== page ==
On the day he lost his right foot, Walter Van Brunt had been haunted, however haphazardly, by ghosts of the past. It began in the morning, when he woke to the smell of potato pancakes, a smell that reminded him of his mother, dead of sorrow after the Peterskill Riots of 1949, and it carried through the miserable lunch break he divided between nostalgic recollections of his paternal grandmother and a liverwurst sandwich that tasted of dead flesh and chemicals. Over the whine of the lathe that afternoon he was surprised by a waking dream of his grandfather, a morose, big-bellied man so covered with hair he could have been an ogre out of a children's tale, and then, just before five, he had a vague rippling vision of a leering Dutchman in sugarloaf hat and pantaloons.
The first ghost, the ghost of the pancakes, was conjured by the deft culinary hand of Lola Solovay, his adoptive mother. Though Walter was only midway through his fourth year when his natural mother succumbed to the forces of bigotry and misguided patriotism, he remembered her chiefly for her eyes, which were like souls made flesh, and her potato pancakes, which were light, toothsome, and drowned in sour cream and homemade applesauce. Lying abed, waiting in the limbo between dreaming and consciousness for the alarm to summon him to his hellish job at Depeyster Manufacturing, he caught the scent of those ethereal pancakes, and for just a moment his mother was there with him.
The ghost of his grandmother, Elsa Van Brunt, was also mixed up with the scent of food. He unwrapped the liverwurst on white Lola had concocted for him in the penumbral dawn, and suddenly he was ten years old, spending the summer on the river with his grandparents, the day as dark as December with the storm sitting atop Dunderberg Mountain. His grandmother had got up from her potter's wheel to fix his lunch and tell him the story of Sachoes' daughter. Sachoes, as Walter knew from previous episodes, was chief of the Kitchawanks, the tribe that was flimflammed out of its land by the founders of Peterskill-on-the-Hudson back in the days of the Colony. At that time, the Kitchawanks, who were, generally speaking, a lethargic, peace-loving, oyster-eating clan of layabouts and bark-hut builders, owed fealty to the fierce Mohawk to the north. Indeed, so fierce, so savage, so warlike and predatory were these Mohawk that a single brave could be sent down to collect tribute, and Manitou have mercy on the tribe that failed to feast him like a god and laden him with wampumpeak and seawant . Kayengahaga , the Mohawk called themselves, people who eat people, a reference to their propensity for roasting and devouring those who failed to please them.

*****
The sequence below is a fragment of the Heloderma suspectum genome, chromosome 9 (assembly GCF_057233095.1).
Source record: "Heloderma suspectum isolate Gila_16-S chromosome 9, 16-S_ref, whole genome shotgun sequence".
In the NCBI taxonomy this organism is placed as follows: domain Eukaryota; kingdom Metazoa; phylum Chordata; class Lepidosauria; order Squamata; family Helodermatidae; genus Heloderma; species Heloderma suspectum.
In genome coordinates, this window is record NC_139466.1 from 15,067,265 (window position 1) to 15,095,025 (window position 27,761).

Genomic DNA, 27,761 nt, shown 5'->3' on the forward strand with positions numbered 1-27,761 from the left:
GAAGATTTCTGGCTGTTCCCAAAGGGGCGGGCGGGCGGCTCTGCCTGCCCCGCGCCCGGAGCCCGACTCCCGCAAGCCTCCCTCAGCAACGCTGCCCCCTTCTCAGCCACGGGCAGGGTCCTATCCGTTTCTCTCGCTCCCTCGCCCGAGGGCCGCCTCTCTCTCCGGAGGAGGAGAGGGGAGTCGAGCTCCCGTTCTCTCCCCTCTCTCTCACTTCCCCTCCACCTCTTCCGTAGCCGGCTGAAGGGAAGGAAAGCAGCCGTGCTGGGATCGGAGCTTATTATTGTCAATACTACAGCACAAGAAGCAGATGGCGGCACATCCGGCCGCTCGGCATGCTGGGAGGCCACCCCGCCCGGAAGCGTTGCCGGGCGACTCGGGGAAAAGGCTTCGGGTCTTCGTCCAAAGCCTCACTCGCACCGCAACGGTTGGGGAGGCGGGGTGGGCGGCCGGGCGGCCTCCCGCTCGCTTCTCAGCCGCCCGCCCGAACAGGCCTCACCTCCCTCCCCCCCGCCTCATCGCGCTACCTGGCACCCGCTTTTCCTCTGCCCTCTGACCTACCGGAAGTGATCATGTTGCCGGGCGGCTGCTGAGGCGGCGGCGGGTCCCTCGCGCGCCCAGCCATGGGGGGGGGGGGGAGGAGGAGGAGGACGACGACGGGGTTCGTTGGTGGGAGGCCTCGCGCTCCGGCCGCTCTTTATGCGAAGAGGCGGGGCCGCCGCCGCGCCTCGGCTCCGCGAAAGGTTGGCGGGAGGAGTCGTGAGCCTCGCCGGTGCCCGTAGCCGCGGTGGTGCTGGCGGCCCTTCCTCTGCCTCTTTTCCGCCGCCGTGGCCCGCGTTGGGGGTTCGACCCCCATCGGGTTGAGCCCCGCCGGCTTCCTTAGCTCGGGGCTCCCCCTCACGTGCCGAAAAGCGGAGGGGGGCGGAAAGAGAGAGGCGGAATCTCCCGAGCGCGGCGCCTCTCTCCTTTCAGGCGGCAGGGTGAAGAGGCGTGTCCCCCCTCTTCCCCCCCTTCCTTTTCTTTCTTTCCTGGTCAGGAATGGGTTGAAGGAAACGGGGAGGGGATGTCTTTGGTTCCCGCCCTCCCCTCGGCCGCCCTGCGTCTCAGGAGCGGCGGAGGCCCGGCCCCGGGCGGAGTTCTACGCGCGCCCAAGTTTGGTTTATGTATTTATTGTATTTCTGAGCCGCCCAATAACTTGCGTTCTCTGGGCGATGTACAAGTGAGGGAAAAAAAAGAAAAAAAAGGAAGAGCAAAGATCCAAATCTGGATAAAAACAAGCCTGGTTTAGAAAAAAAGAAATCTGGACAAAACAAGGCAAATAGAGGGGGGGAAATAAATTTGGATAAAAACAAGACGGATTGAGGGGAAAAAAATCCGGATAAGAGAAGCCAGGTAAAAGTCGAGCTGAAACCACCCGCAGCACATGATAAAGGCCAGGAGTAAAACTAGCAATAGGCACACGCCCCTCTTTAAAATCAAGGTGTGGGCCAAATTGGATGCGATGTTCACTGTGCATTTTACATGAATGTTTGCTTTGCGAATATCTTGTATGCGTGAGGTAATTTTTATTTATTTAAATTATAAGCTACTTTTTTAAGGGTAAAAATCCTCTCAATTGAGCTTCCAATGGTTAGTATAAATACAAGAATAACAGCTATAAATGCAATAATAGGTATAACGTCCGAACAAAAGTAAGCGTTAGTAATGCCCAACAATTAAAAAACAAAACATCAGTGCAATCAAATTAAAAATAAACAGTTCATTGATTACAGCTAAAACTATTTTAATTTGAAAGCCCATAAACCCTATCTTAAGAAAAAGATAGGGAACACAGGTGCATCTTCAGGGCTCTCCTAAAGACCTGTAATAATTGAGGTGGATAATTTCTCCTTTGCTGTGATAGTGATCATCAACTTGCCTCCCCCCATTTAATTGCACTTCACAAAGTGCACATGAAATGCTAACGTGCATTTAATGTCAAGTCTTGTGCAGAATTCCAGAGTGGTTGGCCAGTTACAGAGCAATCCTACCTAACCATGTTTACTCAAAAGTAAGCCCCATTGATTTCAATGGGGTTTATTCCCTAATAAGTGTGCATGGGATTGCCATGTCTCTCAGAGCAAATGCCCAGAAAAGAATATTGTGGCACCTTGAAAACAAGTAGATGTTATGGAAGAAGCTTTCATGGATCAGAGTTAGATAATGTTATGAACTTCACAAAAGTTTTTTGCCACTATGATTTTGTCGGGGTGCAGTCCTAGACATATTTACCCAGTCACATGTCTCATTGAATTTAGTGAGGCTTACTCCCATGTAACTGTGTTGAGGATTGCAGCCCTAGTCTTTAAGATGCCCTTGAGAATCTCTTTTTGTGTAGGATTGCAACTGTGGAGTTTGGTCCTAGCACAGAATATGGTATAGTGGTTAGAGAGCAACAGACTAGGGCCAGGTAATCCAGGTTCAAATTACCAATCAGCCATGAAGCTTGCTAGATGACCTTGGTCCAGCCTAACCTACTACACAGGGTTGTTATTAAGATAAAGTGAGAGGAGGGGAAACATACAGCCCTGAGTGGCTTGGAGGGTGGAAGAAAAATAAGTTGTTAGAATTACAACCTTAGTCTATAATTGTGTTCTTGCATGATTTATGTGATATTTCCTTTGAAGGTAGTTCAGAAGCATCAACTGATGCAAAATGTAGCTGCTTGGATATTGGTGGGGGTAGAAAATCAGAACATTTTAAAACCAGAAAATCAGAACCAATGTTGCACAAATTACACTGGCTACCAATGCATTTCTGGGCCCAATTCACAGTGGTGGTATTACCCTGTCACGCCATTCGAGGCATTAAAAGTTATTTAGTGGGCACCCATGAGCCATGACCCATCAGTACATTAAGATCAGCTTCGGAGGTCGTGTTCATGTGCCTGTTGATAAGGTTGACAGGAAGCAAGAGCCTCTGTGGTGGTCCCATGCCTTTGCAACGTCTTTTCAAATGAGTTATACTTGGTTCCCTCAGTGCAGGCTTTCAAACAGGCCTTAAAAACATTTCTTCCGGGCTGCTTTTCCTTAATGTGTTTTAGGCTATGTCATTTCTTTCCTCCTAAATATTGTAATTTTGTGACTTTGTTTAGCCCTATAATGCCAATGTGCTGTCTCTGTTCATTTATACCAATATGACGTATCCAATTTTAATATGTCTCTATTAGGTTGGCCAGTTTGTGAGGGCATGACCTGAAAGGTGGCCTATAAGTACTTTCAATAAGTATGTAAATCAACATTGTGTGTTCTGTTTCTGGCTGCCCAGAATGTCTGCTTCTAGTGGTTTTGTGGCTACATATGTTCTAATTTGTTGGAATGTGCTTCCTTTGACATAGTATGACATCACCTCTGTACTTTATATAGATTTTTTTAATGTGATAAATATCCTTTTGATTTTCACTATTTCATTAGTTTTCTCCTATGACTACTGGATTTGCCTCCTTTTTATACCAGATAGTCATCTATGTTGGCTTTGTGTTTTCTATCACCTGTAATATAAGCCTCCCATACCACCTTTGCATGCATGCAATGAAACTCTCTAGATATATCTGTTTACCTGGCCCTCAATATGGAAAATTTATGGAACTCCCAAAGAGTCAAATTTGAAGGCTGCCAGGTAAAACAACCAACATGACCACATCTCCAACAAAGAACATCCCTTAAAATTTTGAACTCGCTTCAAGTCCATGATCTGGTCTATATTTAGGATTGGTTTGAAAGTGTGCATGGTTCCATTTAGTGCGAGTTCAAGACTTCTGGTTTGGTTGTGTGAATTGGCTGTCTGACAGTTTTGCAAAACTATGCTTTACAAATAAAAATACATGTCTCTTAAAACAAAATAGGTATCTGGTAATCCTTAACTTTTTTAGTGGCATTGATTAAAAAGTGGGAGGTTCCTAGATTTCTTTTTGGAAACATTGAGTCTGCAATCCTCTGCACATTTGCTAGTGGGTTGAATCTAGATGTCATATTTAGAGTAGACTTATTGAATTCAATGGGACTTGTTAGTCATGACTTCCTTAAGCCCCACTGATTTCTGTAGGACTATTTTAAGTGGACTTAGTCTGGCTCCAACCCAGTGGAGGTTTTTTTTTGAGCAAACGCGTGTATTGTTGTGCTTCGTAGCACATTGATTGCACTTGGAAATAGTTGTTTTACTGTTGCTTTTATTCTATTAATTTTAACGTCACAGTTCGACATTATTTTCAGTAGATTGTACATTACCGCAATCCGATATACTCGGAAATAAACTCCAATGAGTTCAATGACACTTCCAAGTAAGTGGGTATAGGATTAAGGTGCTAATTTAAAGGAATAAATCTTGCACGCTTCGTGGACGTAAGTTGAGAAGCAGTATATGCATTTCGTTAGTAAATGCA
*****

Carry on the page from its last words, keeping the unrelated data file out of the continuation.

Well. White bread was laid out on the plate, tomatoes were sliced, a cellophane-wrapped tube of liverwurst produced from the refrigerator. He had a daughter, Walter's grandmother said, and her name was Minewa, after the goddess of the river who hurled thunderbolts. She pointed out the window and across the broad back of the Hudson to where lightning sprang like nerve endings from the crown of Dunderberg. Like those.
One lazy August afternoon, a Mohawk brave strode into the village, naked but for his breechclout and painted like death and the devil. Tribute, he demanded, in a tongue that sounded like the thrashing of adders, and then he fell down in a swoon, blood pouring from his mouth and ears, and the pockmarks standing out on his face. Minewa nursed him. If he died, there would be no more oyster eating, no fooling around in bark canoes and plucking the sweet white meat from the cavities of blueclaw crabs: there would be no more Kitchawanks. The Mohawk would see to that.
For a month he lay prostrate in Sachoes' hut, his head cradled in Minewa's lap while she assuaged his fever with otter musk and fed him herbs and wild onion. Gradually he began to regain his strength, until one day he was able to stand without support and repeat his demand for tribute. But this time it wasn't beaverskins or wampumpeak he wanted: it was Minewa. Sachoes was reluctant, but the Mohawk blustered and threatened and cut open his chest in three places to show his sincerity. He would take her to the north country and make her a queen. Of course, if Sachoes preferred, the brave would go home empty-handed and then return one starless night with a raiding party and cut up the Kitchawanks like dogs. Sachoes, who was shortly thereafter to be hoodwinked by the Dutch trader who founded Peterskill on the sacred rock where the chief's forefathers had watched Manitou's big woman descend to earth, said "Sure, take her."
Two weeks later a party of Kitchawanks was combing the adjoining valley for acorns, chestnuts and rose hips when they came across the smoke of a cooking fire. With stealth, with courage and curiosity and not a little audacity--Manitou knows, it could have been the devil himself cooking up a plague--they approached the clearing from which the smoke rose into the sky like a capnomancer's dream. What they saw, Walter's grandmother said, spreading mayonnaise, was betrayal. What they saw was the Mohawk and Minewa, what was left of her. She was nothing from the waist down, his grandmother said, setting the sandwich before him--liverwurst, the texture and color, the very smell of flesh--nothing but bone.